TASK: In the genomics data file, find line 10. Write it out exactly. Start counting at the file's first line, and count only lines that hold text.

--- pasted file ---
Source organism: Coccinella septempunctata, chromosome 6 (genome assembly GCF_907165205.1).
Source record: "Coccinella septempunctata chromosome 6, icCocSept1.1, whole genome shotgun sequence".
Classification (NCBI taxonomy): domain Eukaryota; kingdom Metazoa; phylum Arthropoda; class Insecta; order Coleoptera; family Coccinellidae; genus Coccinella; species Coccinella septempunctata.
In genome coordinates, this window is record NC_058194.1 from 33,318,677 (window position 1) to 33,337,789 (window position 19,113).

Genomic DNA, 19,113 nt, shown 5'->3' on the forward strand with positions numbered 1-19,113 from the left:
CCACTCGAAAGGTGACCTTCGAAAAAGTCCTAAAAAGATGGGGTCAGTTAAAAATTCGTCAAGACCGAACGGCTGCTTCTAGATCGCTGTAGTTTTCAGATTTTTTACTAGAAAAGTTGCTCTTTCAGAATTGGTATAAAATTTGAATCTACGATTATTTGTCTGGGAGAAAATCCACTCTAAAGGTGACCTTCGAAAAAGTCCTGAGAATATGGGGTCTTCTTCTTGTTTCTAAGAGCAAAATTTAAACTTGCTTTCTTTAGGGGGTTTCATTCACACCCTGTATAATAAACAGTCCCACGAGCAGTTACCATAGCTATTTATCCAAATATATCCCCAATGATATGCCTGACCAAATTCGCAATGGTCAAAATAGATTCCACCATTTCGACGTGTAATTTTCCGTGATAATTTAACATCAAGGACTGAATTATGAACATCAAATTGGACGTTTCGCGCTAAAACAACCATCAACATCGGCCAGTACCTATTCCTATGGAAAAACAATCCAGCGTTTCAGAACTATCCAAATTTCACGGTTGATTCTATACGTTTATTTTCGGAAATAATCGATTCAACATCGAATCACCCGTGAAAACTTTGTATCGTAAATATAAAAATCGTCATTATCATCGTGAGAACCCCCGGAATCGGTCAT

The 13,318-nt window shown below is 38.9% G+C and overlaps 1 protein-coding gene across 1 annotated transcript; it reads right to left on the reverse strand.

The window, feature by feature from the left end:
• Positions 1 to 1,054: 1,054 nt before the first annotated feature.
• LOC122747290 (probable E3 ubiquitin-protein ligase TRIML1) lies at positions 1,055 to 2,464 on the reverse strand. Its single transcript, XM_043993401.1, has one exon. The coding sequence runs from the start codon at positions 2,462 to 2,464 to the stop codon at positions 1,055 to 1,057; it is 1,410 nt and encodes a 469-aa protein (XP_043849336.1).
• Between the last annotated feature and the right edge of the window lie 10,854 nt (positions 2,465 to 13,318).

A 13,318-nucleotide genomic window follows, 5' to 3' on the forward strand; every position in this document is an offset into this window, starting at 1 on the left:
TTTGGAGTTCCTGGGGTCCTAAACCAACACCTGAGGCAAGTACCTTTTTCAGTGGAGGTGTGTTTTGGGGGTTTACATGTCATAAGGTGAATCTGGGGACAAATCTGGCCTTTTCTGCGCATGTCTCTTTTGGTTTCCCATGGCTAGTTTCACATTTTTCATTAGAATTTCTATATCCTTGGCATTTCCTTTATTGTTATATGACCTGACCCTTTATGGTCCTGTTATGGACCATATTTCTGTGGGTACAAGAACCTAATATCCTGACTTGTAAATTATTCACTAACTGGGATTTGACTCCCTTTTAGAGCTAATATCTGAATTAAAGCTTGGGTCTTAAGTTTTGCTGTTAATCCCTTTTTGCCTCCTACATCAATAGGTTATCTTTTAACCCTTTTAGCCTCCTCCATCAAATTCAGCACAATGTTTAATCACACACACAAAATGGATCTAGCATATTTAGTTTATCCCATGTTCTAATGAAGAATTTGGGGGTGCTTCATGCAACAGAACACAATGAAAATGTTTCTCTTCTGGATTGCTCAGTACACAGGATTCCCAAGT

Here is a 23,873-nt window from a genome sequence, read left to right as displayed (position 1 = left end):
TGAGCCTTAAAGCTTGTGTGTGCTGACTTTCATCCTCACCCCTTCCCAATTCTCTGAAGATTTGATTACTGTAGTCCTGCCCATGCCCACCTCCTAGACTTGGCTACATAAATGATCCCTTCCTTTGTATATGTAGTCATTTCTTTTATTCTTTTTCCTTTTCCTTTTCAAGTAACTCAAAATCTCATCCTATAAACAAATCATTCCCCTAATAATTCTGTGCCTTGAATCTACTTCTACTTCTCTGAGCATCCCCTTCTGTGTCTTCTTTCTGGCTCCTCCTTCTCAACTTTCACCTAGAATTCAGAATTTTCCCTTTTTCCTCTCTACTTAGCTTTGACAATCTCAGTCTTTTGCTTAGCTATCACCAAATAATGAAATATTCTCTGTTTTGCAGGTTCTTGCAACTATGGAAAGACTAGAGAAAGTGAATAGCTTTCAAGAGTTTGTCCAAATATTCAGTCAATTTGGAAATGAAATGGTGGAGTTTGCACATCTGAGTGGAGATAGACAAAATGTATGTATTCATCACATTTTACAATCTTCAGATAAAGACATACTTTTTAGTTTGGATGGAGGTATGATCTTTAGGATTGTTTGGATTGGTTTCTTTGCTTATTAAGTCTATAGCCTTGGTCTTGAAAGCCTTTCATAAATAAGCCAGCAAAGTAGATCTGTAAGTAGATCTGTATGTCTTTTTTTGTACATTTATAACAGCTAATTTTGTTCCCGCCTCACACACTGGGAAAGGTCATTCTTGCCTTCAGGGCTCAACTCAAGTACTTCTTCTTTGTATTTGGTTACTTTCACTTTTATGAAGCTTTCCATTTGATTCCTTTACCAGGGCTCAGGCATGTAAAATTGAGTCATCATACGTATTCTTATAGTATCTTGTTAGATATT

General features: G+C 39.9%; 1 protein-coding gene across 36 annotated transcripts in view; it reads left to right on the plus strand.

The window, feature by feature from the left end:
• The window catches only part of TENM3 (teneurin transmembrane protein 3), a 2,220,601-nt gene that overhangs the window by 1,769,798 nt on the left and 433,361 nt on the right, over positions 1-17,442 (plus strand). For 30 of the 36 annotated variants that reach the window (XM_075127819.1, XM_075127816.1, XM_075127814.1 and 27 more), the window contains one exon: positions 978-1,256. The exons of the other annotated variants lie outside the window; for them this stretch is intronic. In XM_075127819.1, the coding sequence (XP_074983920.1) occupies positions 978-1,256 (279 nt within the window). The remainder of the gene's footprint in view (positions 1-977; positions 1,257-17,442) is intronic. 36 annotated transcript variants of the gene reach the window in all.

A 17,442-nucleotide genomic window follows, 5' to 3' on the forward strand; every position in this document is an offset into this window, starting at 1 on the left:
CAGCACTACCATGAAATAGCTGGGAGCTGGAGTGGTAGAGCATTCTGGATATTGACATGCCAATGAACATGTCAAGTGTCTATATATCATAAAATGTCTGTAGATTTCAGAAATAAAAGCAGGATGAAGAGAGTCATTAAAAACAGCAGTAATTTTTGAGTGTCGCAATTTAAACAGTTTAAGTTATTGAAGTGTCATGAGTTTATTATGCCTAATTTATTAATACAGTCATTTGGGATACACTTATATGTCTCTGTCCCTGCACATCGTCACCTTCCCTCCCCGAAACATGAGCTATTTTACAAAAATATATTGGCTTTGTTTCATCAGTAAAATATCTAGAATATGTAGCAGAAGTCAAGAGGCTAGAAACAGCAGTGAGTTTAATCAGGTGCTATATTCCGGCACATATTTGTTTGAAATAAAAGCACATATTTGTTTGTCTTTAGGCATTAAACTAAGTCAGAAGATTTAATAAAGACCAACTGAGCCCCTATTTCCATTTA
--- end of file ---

• LOC122747290 (probable E3 ubiquitin-protein ligase TRIML1) lies at positions 1,055 to 2,464 on the reverse strand. Its single transcript, XM_043993401.1, has one exon. The coding sequence runs from the start codon at positions 2,462 to 2,464 to the stop codon at positions 1,055 to 1,057; it is 1,410 nt and encodes a 469-aa protein (XP_043849336.1).